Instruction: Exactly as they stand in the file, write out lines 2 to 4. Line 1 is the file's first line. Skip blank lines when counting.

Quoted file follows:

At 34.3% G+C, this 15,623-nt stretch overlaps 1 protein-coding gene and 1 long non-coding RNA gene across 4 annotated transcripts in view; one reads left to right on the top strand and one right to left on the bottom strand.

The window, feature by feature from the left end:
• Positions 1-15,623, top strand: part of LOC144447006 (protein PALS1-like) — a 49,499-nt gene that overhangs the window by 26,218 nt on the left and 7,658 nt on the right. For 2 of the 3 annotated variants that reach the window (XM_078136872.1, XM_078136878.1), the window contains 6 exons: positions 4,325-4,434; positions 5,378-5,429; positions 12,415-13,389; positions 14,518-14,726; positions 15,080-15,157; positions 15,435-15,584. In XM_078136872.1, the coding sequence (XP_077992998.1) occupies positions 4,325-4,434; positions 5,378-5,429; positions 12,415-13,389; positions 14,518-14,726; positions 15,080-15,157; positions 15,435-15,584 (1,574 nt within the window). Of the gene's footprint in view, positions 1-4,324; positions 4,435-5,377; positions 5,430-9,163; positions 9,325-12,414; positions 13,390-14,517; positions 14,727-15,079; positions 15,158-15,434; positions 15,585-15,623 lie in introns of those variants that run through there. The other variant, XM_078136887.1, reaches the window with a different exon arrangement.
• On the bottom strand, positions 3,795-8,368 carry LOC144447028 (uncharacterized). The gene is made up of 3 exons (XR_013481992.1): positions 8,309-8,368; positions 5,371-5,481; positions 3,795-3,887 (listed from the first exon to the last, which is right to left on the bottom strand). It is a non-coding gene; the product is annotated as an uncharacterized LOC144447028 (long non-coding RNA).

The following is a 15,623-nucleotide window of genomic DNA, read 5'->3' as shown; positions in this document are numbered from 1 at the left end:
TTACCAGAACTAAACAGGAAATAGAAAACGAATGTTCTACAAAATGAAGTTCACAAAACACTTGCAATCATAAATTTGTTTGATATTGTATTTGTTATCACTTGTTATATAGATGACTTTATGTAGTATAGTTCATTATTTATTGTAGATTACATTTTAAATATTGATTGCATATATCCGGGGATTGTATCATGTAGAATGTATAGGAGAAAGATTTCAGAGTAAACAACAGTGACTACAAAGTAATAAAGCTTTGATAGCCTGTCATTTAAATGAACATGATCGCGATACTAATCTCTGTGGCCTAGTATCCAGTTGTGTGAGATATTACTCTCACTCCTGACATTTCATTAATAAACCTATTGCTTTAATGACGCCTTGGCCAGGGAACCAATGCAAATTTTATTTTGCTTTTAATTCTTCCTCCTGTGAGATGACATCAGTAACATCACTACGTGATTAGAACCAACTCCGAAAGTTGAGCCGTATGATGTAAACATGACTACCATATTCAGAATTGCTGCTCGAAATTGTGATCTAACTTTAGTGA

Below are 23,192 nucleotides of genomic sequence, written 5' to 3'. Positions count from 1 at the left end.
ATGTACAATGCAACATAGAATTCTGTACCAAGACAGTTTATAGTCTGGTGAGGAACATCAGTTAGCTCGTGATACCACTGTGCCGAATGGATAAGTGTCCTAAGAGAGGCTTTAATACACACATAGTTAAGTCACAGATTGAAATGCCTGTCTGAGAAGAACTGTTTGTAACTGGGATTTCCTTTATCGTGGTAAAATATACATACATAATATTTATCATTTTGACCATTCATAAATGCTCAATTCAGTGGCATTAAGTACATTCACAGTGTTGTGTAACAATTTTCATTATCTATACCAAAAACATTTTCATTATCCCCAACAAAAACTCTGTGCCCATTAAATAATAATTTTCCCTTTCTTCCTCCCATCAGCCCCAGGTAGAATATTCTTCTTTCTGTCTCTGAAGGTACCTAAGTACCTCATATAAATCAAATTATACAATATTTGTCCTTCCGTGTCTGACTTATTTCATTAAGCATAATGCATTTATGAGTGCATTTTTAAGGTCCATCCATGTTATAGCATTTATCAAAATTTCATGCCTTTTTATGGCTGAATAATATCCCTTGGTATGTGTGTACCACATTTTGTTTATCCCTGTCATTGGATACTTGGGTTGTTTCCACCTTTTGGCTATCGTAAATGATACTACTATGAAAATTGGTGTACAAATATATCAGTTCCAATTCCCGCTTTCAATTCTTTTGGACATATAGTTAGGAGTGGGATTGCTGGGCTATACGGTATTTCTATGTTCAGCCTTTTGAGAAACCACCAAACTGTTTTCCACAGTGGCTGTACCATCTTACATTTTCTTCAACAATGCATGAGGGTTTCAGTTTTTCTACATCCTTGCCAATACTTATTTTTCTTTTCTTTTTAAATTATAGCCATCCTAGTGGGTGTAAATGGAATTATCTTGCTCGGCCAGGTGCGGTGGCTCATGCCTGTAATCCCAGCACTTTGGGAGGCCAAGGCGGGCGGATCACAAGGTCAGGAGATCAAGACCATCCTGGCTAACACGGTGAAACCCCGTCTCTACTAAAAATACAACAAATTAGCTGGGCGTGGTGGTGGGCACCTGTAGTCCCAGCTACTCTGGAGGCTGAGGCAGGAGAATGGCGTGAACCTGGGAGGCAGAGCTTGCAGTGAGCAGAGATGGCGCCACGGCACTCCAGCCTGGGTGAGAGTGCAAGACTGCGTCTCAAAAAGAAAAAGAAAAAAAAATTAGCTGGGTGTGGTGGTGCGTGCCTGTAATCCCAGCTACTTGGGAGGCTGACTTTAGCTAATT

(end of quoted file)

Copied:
The window, feature by feature from the left end:
• Positions 1-15,623, top strand: part of LOC144447006 (protein PALS1-like) — a 49,499-nt gene that overhangs the window by 26,218 nt on the left and 7,658 nt on the right. For 2 of the 3 annotated variants that reach the window (XM_078136872.1, XM_078136878.1), the window contains 6 exons: positions 4,325-4,434; positions 5,378-5,429; positions 12,415-13,389; positions 14,518-14,726; positions 15,080-15,157; positions 15,435-15,584. In XM_078136872.1, the coding sequence (XP_077992998.1) occupies positions 4,325-4,434; positions 5,378-5,429; positions 12,415-13,389; positions 14,518-14,726; positions 15,080-15,157; positions 15,435-15,584 (1,574 nt within the window). Of the gene's footprint in view, positions 1-4,324; positions 4,435-5,377; positions 5,430-9,163; positions 9,325-12,414; positions 13,390-14,517; positions 14,727-15,079; positions 15,158-15,434; positions 15,585-15,623 lie in introns of those variants that run through there. The other variant, XM_078136887.1, reaches the window with a different exon arrangement.
• On the bottom strand, positions 3,795-8,368 carry LOC144447028 (uncharacterized). The gene is made up of 3 exons (XR_013481992.1): positions 8,309-8,368; positions 5,371-5,481; positions 3,795-3,887 (listed from the first exon to the last, which is right to left on the bottom strand). It is a non-coding gene; the product is annotated as an uncharacterized LOC144447028 (long non-coding RNA).